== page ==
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Southeast Wild: Juneau checklist of birds is work in progress

Birders compile a list to help narrow the focus to birds known to area

Posted: Sunday, October 05, 2003

There are three elementary tools that are truly indispensable for anyone who wants to study and learn about the birds in their area: a decent pair of binoculars, one or more field guides and a checklist to help narrow the possibilities and focus on the birds that are known to occur in the area.

Ten years ago, individual birders kept records of their own observations, but there was no published, comprehensive listing of all the species of birds observed to date in the immediate Juneau area.

In 1993, after the untimely death of Pete Isleib, Alaska's premier birder and friend to many of the birders in Juneau, several of us decided to assemble a checklist of Juneau's birds for the local Audubon Society and dedicate it to Pete. Steve Zimmerman, Rich Gordon, Gus van Vliet and I sat down and began drafting the list based on our individual records and published information. Van Vliet contacted local experts and dug through old manuscripts, adding invaluable information. The late Ralph Williams was a tremendous help.

Our checklist took shape. In 1993 we had 254 species confirmed, with probable or hard evidence of about 100 species nesting annually in the Juneau area. Another 14 species were listed as reported, but seen by only one observer and not documented by photograph. With five degrees of abundance for each species in each season, and designations for birds as just casual or with only one or two previous records, the list became extremely tedious to compile. But the effort resulted in a brochure packed full of information about the local avifauna.

However, no sooner had the checklist been published, it became out of date.

Peggy Cowan and Molly McCafferty saw a cattle egret out the road. Paul Suchanek saw red knots on the wetlands in late summer, a species listed as a rare spring migrant only and never reported during the fall migration.

Over time, the abundance designations for certain species didn't seem quite right. The barred owl, once considered an accidental species, was now being heard or seen every year and in all seasons.

By the time our revised checklist was completed earlier this year, we added 17 new species to the confirmed list and 10 additional species to the unconfirmed list. And we made many changes to the seasonal status of species already on the list. Among the new species on the updated list are eared grebe, little gull, ash-throated flycatcher, purple martin, red-throated pipit, black-throated blue warbler and lazuli bunting.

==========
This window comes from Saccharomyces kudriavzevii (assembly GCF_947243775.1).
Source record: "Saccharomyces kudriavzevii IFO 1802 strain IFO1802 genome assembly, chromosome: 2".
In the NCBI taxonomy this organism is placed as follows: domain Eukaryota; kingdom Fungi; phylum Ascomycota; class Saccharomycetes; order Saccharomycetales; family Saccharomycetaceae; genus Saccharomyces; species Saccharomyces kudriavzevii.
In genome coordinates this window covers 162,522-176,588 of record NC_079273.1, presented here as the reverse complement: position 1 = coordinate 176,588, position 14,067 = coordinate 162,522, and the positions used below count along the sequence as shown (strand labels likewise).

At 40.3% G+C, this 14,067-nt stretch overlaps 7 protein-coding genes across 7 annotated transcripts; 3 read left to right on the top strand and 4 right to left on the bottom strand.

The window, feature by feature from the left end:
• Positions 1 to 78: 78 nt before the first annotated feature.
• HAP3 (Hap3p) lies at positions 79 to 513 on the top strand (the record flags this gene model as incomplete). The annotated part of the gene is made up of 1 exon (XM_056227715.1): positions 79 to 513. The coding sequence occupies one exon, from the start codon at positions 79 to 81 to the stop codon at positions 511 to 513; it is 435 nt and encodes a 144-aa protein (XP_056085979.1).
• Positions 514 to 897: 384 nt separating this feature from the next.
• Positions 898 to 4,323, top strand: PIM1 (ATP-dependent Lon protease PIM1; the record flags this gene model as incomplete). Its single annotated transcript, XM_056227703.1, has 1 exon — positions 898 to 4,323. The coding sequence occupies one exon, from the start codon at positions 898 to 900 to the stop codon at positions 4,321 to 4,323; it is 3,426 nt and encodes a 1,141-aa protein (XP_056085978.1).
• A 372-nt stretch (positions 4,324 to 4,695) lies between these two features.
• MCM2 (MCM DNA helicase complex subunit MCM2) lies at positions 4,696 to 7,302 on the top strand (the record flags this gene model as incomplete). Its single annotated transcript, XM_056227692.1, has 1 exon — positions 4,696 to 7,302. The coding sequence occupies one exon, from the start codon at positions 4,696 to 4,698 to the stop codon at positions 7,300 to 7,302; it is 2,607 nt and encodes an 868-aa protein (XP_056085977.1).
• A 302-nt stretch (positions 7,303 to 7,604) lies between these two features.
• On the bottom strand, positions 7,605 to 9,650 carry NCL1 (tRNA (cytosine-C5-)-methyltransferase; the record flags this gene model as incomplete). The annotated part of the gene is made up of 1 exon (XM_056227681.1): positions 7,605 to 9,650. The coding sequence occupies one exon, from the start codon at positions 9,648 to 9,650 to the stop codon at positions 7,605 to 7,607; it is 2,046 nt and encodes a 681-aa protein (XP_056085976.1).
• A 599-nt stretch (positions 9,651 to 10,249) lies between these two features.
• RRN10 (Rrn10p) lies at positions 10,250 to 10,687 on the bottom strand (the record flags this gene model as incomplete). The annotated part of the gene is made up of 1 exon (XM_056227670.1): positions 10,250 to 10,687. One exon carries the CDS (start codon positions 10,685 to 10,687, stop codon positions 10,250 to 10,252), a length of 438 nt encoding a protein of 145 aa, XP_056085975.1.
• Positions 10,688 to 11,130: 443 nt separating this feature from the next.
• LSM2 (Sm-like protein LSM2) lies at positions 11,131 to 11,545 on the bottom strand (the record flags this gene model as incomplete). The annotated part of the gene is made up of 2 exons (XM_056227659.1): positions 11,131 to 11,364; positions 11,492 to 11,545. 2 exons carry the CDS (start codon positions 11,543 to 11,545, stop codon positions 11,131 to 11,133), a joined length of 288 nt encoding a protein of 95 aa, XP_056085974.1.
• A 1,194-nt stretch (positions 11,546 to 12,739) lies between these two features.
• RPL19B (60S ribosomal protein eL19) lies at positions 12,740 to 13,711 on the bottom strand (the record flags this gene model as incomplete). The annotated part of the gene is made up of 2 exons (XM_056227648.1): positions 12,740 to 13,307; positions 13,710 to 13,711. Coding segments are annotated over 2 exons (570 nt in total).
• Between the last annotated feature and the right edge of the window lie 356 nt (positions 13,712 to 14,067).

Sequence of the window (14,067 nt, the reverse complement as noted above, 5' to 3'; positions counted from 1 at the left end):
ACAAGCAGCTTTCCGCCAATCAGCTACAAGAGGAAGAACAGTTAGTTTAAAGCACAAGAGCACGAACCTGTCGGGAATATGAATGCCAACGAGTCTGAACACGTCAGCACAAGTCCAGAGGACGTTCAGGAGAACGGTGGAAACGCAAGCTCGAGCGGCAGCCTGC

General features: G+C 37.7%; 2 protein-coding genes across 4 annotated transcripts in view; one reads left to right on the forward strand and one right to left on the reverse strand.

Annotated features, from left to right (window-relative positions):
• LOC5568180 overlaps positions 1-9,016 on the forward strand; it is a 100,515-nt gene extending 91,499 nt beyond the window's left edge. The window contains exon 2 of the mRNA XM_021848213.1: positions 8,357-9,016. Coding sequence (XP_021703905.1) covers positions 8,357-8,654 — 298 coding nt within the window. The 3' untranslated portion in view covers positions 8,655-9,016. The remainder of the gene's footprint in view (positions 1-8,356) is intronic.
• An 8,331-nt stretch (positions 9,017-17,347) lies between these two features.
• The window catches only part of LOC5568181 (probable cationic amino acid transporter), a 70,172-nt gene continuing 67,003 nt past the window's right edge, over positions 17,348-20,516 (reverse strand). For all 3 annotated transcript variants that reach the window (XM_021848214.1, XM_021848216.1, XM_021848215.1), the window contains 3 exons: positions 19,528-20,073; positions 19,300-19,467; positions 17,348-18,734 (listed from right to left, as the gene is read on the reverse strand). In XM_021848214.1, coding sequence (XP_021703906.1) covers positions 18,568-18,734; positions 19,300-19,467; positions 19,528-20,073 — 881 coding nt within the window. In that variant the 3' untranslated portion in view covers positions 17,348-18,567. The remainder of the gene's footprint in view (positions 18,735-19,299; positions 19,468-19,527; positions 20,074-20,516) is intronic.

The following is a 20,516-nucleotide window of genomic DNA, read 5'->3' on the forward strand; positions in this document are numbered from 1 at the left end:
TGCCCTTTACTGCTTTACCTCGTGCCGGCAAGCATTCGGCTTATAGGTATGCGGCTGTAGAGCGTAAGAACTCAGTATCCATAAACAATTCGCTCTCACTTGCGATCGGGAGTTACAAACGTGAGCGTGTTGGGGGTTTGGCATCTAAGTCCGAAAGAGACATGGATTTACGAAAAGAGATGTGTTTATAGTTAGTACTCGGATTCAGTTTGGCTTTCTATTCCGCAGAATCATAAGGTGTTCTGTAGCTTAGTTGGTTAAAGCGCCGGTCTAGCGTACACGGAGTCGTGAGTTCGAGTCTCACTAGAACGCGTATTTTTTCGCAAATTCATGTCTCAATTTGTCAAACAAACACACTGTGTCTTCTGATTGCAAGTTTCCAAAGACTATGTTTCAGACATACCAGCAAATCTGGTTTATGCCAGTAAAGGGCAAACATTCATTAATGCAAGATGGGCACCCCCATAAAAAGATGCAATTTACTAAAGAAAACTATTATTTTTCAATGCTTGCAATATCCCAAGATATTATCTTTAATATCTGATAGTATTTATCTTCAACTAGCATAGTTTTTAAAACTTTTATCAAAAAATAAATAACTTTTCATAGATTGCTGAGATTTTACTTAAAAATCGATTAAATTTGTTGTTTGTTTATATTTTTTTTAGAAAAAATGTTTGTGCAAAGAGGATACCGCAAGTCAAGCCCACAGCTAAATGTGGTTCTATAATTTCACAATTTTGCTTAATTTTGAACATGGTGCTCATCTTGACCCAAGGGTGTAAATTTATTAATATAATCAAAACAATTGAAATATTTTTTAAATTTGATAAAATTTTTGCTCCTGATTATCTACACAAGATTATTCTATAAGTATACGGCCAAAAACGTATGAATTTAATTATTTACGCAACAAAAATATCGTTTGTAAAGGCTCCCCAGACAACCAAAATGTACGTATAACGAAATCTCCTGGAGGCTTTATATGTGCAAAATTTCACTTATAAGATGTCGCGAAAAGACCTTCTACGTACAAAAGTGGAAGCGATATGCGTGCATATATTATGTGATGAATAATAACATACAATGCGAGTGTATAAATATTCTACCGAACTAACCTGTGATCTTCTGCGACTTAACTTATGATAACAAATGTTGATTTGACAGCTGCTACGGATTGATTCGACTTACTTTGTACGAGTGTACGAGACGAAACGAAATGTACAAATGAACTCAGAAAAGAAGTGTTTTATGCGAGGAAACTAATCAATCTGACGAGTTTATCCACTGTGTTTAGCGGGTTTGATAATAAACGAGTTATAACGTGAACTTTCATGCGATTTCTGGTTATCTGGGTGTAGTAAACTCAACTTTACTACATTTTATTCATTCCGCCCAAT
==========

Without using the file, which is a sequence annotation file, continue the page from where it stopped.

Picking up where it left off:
So whats going on here? One might think that several decades of observations in a localized area would allow us to compile a list of birds and their abundance with little need to change the list over time.

The reasons are likely an interesting mix of local history, bird behavior and the behavior of birders.

The fact that new birds have been seen in Juneau is not surprising. With their ability and inclination to fly thousands of miles in annual migrations, birds sometimes get off track and lost. Certain species have stronger tendencies to wander, such as the scissor-tailed flycatcher spotted by Jim and Mary Lou King near their home this summer. Other sightings, over time, begin to document something more meaningful, such as the barred owl. Cassin's vireo, first recorded in our area in 1993, is now seen annually. Granted, it is rare, but this species' northern distribution may be expanding.

But for these species to get added to the list, somebody has to see them and know what they are observing and adequately document the sighting. That's where the birder effect comes into play.

There haven't been many hard-core birders in Juneau, so just a few people can make a big difference in capturing new information. Suchanek, a local retired Fish and Game biologist, perhaps devotes more time to searching out birds in Juneau than any local birder ever has, and he is second to none at documenting what he sees in a computerized database. Paul's observations have become an invaluable reference and his contributions to the revised checklist were substantial.

The Eurasian teal, an addition to the revised list, is an old world or Palearctic version of our green-winged teal. Years ago it was known as the common teal, a separate species. But then it was determined to be just a slightly different form of the green-wing. Soon it probably will be given full species status again. This kind of stuff wreaks havoc with checklists. The Cassin's vireo was still considered a western race of the solitary vireo when it was first found in Juneau. Finally, sometimes bird names are changed because they may be offensive: The long-tailed duck was formerly known as oldsquaw.

Juneau is a great place for birds and birders. The varied habitats are diverse, and Juneau's list of documented birds has more species than any other area in Alaska. With newer, more detailed field guides, outstanding optical equipment, digital cameras, and advanced articles on identifying confusing species, birders have all the tools at hand for identifying almost any bird encountered in the field.

More people in Juneau are taking up birding all the time; with their passion and the necessary tools at hand, our local birders will continue to make valuable contributions to our knowledge on the status and distribution of birds in the Juneau area.

Copies of the new checklist will be available at the monthly meeting of Juneau Audubon Society at 7:30 p.m. Thursday, Oct. 9, at Dzantik'i Heeni Middle School, or on its Web site at http://www.juneau-audubon-society.org.



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